Patients suffering from cardiac diseases may rapidly become emergencies, in which case seconds can make the difference between life and death despite many cardiac conditions announcing themselves months before.
Symptoms however, are simply overlooked and a long-term ECG could help identify issues. An innovative sensor belt developed at Germany’s Karlsruhe Institute of Technology, enables long term documentation of a patient’s cardiac activity around the clock for a period of up to six months.
Wilhelm Stork of Karlsruhe Institute of Technology explains that the sensor belt also detects very rare cardiac events, aiding the decision making with regards to finding an appropriate therapy. By measuring a selection of parameters like cardiac and breathing frequency, activity, and conductivity continuously over a very long term and recording an electrocardiogram (ECG) a physician obtains all the data he needs to assist a patient at such an early stage so as to avoid the development of an emergency.
Karlsruhe Institute of Technology, the Karlsruhe Municipal Hospital, and the University Hospital of Tübingen tested long-term usability of the sensor belt in a trial that included approximately 50 test persons who had previously suffered from an acute cardiac insufficiency. The patients wore the belt for some days up to some weeks, and for about two weeks on average and in the post-treatment phase, the sensor belt was applied for continuous monitoring. One test person was even monitored for a continuous period of six months, setting a record for the longest ever non-invasive ECG.
The sensor belt, which the patient can easily apply by himsel, contains four novel dry electrodes. As a result, irritation of the skin is prevented and the wearing comfort is maintained for months while very reliable measurement data are collected. Malte Kirst, one of the developers at KIT, described the belt as resembling joggers’ known pulse monitors, however it is capable of recording far superior amounts of data. With the size and weight of a small mobile phone, the device can acquire more than 1 gigabyte of data over a period of a week, when the memory card is read out and the accumulator is recharged.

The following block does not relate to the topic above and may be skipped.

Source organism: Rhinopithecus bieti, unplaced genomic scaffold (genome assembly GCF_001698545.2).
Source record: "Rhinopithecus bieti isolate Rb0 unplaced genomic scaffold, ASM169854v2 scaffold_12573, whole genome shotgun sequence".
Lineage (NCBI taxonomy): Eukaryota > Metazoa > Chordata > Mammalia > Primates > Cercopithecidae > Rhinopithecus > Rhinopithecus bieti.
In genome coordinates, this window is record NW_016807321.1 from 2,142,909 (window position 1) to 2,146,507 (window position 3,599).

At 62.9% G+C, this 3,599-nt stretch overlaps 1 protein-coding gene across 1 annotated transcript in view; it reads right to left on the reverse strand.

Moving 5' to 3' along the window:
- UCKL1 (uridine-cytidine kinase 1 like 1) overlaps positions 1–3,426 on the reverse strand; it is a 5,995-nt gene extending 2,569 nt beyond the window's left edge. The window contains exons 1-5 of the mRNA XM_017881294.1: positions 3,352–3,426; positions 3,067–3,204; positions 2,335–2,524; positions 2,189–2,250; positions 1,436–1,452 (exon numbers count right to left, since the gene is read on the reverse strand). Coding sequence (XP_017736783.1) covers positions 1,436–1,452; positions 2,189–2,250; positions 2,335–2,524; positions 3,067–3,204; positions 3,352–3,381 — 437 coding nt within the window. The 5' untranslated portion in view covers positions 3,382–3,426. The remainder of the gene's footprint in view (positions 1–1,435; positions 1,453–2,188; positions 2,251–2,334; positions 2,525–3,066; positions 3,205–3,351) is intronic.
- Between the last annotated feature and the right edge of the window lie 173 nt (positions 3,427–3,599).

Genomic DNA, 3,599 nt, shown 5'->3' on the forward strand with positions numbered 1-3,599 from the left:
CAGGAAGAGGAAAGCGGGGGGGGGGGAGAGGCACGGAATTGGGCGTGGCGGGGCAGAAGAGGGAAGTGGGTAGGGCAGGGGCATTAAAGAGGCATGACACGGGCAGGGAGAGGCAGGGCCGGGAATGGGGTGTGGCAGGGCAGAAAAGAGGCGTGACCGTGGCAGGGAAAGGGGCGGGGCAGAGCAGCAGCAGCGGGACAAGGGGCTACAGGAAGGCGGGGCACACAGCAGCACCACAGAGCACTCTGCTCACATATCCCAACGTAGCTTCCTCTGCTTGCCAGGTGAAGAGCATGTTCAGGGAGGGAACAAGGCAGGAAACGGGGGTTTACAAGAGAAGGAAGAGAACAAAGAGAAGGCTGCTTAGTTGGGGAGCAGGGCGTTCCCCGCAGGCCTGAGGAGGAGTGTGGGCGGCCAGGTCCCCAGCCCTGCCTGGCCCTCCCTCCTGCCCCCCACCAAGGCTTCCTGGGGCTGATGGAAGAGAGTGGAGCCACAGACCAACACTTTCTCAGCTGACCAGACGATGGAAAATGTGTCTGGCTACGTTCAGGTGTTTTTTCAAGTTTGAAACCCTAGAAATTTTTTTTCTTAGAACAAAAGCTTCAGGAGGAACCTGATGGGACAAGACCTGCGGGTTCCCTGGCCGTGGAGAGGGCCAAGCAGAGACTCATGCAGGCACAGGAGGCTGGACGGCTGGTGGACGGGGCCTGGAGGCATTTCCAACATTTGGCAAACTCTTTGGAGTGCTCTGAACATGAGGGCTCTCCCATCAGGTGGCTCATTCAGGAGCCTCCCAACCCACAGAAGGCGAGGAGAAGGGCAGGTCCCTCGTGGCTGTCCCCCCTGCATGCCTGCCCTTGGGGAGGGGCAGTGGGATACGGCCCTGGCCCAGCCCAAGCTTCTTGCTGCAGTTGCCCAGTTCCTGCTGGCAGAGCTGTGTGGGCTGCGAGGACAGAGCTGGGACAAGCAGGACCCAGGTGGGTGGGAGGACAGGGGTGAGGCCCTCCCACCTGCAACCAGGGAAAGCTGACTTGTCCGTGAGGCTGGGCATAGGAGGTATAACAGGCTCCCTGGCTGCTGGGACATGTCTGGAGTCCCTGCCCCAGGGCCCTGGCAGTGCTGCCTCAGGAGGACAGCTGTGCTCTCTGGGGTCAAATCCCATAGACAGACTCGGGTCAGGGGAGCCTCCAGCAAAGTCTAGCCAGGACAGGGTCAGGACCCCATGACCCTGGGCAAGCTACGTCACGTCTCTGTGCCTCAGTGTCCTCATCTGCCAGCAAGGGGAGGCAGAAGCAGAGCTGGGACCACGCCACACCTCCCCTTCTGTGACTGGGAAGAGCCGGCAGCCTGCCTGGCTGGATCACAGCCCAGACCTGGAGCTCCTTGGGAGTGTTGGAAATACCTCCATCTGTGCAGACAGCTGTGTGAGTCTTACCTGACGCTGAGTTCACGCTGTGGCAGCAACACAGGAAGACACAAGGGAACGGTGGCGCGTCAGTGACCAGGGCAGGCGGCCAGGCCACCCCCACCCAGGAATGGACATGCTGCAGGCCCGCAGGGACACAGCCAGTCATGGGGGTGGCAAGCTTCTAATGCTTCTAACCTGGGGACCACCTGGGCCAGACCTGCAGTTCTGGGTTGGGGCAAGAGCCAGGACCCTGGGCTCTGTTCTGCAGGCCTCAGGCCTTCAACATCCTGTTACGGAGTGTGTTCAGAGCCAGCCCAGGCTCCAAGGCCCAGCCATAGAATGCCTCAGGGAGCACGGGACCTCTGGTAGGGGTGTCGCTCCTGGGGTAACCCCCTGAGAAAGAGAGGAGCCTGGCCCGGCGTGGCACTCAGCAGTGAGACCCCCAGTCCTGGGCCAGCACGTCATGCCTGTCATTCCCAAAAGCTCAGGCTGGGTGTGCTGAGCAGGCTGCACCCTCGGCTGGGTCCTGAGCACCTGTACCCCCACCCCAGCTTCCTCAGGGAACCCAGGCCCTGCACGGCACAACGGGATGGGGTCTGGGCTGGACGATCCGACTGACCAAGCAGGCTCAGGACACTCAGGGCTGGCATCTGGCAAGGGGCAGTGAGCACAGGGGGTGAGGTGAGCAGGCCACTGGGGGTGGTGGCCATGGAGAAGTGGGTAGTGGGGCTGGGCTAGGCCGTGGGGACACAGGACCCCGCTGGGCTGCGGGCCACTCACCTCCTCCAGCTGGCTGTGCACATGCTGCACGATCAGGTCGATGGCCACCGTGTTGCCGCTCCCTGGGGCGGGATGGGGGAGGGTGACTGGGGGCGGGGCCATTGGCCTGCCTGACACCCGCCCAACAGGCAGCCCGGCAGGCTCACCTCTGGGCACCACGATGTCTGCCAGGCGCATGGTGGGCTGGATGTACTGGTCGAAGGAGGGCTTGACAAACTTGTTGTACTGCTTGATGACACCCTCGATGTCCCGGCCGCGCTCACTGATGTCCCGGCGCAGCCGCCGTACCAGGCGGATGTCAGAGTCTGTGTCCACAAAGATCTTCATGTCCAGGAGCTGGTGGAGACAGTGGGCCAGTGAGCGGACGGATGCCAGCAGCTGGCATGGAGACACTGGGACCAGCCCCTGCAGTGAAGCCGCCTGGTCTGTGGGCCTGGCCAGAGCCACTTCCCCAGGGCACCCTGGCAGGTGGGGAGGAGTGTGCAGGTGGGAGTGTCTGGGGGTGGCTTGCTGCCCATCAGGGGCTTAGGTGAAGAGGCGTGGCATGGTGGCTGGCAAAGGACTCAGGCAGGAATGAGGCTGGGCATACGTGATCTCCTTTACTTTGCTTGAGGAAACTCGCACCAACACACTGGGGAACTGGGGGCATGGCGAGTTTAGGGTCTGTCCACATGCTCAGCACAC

Kirst, who generated parts of the analysis software at the Research Center for Information Technology (FZI) before he came to KIT, went on to explain that a usable ECG is recorded for about 99% of the time even when single electrodes fail as a result of body movement as a result of the special design and data evaluation.
In conventional mobile ECG measurement devices the use of conductive pastes is required, with medical staff needing to attach the self-adhesive electrodes precisely to the skin. Skin irritations frequently occur after some days, or the paste dries out and generally data are recorded for 24 hours, sometimes for seven days. Measurement device implants are also available for high-risk patients, however the innovative new sensor belt combines the advantages of both systems and has no drawbacks, making it accessible to more patients.
With almost 10 million Europeans affected by chronic cardiac insufficiency and over 40% of the patients dying within five years upon diagnosis, it is one of the most frequent cardiovascular diseases causing billions of healthcare costs due to the intensive treatment of emergencies and subsequent long stays at hospitals. Subsequently, early diagnosis and initial treatment of starting cardiac failure (decompensation) is highly beneficial for both patients and the healthcare system. Continuous monitoring with such a sensor belt, can predicte decompensation.
The sensor may also be applied for the diagnosis of atrial fibrillation and so-called syncopes, i.e. spontaneous losses of consciousness and a team of four is presently working on turning the sensor belt prototype into a medical product for this application. Under the Exist programme of the Federal Ministry of Economics, the development work is funded with EUR 500,000.
4 December 2013